Canonical Form

Some mathematical objects can be represented by several equivalent expressions.

For example, the expressions in each row below represent the same mathematical object:

\[ 215.3465 \] \[ 2.15346\mathrm{e}2 \] \[ 2.15346 \times 10^2\]
\[ 1 - x \] \[-x + 1 \] \[ 1 + (-x)\]
\[ -2x^{-1}\] \[ -\frac{2}{x} \] \[ \frac{-2}{x} \]

By applying some conventions — for example sorting operands of commutative functions or flattening associative functions — we define a canonical representation.

A canonical representation is somewhat arbitrary, but using it consistently make some operations easier, for example, comparing two expressions for structural equality.

The canonical form used by the Compute Engine follows common (but certainly not universal) conventions in writing mathematical expressions, and expresses them in a way that optimize their computation. It is not always “the simplest” way to represent an expression.

The canonical form of an expression is always the same when used with a given Compute Engine instance. However, do not rely on the canonical form as future versions of the Compute Engine could provide a different result.

The and ce.parse() function return a canonical expression by default.

To get a non-canonical version of an experssion set the canonical option of ce.parse() or to false.

The non-canonical version will be closer to the literal LaTeX input from a user for example, which may be desirable to compare a “raw” user input with an expected answer.

// ➔ ["Rational", -3, 5]
// The canonical version moves the sign to the numerator

ce.parse("\\frac{3}{-5}", { canonical: false })
// ➔ ["Divide", 3, -5]
// The non-canonical version does not change the arguments, so this is 
// interpreted as a regular fraction ("Divide"), not a rational.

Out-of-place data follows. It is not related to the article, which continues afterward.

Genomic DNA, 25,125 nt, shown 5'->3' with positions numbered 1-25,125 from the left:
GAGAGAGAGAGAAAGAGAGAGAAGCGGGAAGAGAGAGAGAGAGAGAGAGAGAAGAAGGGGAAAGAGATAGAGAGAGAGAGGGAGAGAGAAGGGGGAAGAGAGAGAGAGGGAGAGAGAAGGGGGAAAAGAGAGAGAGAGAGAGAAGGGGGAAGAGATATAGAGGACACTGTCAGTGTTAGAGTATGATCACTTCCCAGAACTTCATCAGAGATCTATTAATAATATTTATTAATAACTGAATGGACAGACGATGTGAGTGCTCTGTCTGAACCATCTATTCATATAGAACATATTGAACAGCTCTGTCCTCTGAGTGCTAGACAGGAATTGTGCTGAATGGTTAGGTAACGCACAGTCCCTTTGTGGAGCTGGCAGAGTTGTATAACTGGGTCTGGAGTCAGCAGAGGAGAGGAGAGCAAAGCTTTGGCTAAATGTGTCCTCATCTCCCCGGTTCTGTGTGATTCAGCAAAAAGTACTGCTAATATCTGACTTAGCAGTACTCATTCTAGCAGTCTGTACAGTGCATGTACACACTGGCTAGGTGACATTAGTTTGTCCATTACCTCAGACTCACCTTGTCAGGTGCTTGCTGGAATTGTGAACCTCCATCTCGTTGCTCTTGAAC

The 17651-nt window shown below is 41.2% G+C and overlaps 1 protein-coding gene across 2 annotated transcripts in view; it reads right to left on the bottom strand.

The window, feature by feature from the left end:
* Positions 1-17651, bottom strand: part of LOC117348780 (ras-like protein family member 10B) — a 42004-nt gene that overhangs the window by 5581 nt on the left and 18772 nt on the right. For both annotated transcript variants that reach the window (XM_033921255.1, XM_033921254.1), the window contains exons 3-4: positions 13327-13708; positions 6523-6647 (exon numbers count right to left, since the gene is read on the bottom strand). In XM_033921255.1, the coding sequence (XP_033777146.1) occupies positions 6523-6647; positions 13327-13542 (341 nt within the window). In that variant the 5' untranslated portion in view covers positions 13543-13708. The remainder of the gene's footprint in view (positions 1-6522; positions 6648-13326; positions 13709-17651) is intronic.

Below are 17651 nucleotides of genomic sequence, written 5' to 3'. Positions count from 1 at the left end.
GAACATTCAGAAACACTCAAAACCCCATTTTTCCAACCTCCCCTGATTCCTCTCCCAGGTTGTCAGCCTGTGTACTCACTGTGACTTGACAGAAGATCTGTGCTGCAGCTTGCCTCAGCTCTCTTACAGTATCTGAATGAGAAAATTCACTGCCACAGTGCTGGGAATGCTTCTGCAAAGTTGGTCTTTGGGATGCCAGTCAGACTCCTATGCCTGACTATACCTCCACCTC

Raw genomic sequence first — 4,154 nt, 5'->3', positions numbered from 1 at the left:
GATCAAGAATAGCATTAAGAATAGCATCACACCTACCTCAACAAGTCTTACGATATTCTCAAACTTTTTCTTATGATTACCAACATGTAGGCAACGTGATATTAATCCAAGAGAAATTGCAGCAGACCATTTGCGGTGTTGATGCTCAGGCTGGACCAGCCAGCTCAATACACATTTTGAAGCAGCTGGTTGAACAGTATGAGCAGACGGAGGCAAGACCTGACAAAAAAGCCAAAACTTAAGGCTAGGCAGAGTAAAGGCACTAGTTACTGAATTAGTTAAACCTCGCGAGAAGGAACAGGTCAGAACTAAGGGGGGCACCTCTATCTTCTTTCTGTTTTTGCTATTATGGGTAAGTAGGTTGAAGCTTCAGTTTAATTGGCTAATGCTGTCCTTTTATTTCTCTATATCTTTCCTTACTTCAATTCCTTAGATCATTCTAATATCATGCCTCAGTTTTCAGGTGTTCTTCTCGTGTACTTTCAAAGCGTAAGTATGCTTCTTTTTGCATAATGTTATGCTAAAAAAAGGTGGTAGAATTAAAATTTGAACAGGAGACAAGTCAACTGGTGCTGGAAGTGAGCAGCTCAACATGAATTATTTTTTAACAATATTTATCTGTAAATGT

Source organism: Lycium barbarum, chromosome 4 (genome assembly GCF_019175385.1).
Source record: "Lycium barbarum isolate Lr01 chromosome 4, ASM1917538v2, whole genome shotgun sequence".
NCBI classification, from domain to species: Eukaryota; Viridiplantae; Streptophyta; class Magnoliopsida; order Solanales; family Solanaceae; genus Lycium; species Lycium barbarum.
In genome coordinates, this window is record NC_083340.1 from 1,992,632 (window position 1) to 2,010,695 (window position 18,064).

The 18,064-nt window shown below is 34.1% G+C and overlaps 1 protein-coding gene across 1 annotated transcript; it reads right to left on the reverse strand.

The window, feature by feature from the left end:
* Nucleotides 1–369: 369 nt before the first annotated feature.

You can further customize how an expression is interpreted by using ce.jsonSerializationOptions.

ce.parse("\\frac{3}{5}", { canonical: false })
// ➔ ["Rational", 3, 5]
// This is a rational without modifying the arguments, so a `["Rational"]` 
// expression is returned

ce.jsonSerializationOptions = { exclude: ['Rational'] };
ce.parse('\\frac{3}{5}', { canonical: false });
// ➔ ["Divide", 3, 5]
// We've excluded `["Rational"]` expressions, so it is interepreted as a 
// division instead.

The output of expr.simplify(), expr.evaluate() and expr.N() are canonical expressions.

To obtain the canonical representation of an non-canonical expression, use the expr.canonical property.

console.log(['Add', 2, 'x', 3]).canonical);
// ➔ ["Add", 5, "x"]

To check if an expression is canonical use expr.isCanonical.

If the expression is already canonical, expr.canonical immediately return expr.

Calculating the canonical form of an expression is applying some rewriting rules to an expression. In that sense, it is similar to simplifying an expression with expr.simplify(), but it is more conservative in the transformations it applies, and it will not take into account any assumptions about symbols.

The default canonical representation applies a series of transformation to put sums, products, numbers, roots, etc… in canonical form. Below is a list of some of the transformations applied to obtain the canonical form:

  • Idempotency: \( f(f(x)) \to f(x) \)
  • Involution: \( f(f(x)) \to x \)
  • Associativity: \( f(a, f(b, c)) \to f(a, b, c) \)
  • Commutativity: sorted arguments
  • Some operations may be substituted with others, for example substraction replaced by addition. \(1 + 2 - 3 \longrightarrow Add(1, 2, -3)\)
  • For Add, literal 0 is removed, small integers and small rationals are added together.
  • For Multiply, literal 1 is removed, small integers and small rations are multiplied together.
  • For Divide, replaced by Multiply / Power
  • For Subtract, replaced by Add
  • For Sqrt and Root, replaced by Power
  • Complex numbers with no imaginary component are replaced with a real number
  • Rational numbers are reduced, the denominator is positive and not 1
  • For Power
    • \[x^{\tilde\infty} \longrightarrow \operatorname{NaN}\]
    • \[x^0 \longrightarrow 1\]
    • \[x^1 \longrightarrow x\]
    • \[(\pm 1)^{-1} \longrightarrow -1\]
    • \[(\pm\infty)^{-1} \longrightarrow 0\]
    • \[0^{\infty} \longrightarrow \tilde\infty\]
    • \[(\pm 1)^{\pm \infty} \longrightarrow \operatorname{NaN}\]
    • \[\infty^{\infty} \longrightarrow \infty\]
    • \[\infty^{-\infty} \longrightarrow 0\]
    • \[(-\infty)^{\pm \infty} \longrightarrow \operatorname{NaN}\]